All he remembered was the trigger of the gun being pulled, the smell of cigarettes and mint pressed into the wool of the man’s coat and the yellow tape. He didn’t remember how quickly he ran. All he remembered was that yellow and black police tape, drawn across either side of the bridge like ribbon. The only way he believed he could forget would be to kill. To kill and avenge his parents. To kill and be exactly the same as they rest of them.
The rose sun oozed into the purple sky. The water held the sky’s reflection like a mirror. He needed to leave. He couldn’t take the risk of being found. His baby sister was left in the tent, in the hope of being captured with mercy. Perhaps captured by the sun instead of a traitor.
He, however, could not take that risk. He’d be killed without mercy for sure. He had lived for several years in ignorance and pride.
It wasn’t his fault for what they did to him. The world had changed him. He had no control – the only thing he was at fault for was leaving his sister to be taken. He hoped the Earth would take her instead of the murderers roaming their land. The planet’s animals were dying its people were killing each other and the Earth itself turned to lie on its front and stab itself in the back.
Walking. Walking with heavy steps. As though the ghosts from our past were stuck to our boots. We could hear them. The daemons. The crawling slithers under the soil. They jumped from tree to tree. The echoes from their whispers mocked the birds. Every pebble and leaf shook with fear like never felt before. The swaying branches hung over Earth’s skin, casting shadows on the ice floor. ‘Will anything remain?’ asked the soldier. ‘Or will the daemons have taken me before anyone would miss me?’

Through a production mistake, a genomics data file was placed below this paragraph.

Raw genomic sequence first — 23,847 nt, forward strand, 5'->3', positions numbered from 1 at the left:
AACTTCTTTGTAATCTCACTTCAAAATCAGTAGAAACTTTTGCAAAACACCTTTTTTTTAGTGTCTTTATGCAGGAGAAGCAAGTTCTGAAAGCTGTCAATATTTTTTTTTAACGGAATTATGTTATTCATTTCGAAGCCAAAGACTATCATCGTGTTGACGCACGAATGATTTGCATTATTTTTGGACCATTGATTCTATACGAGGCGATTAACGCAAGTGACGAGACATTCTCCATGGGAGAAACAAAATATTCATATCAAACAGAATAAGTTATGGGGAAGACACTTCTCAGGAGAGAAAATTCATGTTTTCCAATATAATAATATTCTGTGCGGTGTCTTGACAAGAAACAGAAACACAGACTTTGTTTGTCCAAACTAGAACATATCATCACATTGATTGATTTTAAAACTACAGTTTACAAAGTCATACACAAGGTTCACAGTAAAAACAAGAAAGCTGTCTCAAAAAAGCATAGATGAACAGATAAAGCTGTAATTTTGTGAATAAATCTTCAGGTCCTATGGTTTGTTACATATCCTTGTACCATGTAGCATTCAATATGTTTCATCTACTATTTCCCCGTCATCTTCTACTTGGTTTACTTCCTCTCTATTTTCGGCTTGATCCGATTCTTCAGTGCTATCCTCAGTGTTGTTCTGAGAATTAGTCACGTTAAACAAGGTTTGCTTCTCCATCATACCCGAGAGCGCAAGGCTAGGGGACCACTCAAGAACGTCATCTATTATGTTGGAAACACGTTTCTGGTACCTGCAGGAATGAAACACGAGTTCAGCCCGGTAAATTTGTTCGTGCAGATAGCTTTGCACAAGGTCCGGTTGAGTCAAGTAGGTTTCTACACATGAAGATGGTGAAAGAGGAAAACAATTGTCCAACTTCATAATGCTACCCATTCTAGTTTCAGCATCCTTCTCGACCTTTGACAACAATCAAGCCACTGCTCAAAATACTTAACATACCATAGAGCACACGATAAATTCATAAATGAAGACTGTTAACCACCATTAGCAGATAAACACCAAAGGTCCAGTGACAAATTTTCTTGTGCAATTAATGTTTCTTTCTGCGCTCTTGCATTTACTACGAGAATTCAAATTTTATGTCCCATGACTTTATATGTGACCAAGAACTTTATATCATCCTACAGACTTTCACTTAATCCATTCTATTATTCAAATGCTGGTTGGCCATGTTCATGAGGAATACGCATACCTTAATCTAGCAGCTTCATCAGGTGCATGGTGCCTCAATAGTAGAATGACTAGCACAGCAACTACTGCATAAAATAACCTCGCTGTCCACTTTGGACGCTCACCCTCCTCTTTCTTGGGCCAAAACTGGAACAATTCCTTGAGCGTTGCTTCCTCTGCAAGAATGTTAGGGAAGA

He heard the footsteps and turned back. Ready to be saved. But the footsteps weren’t those of a hero or even a human. The daemons had found him instead. He ran in search of an echo just like he did at war. But the only human echo he heard was from his screams. So he ran to the creation which allowed him to breathe – the trees in the rainforest. This was the last of them. The lungs of the earth were as good as dead. The trees were alone. Clumped together in a group. Him standing with them wasn’t enough hope. The chainsaws sat in thousands of trucks. Machines. Monsters.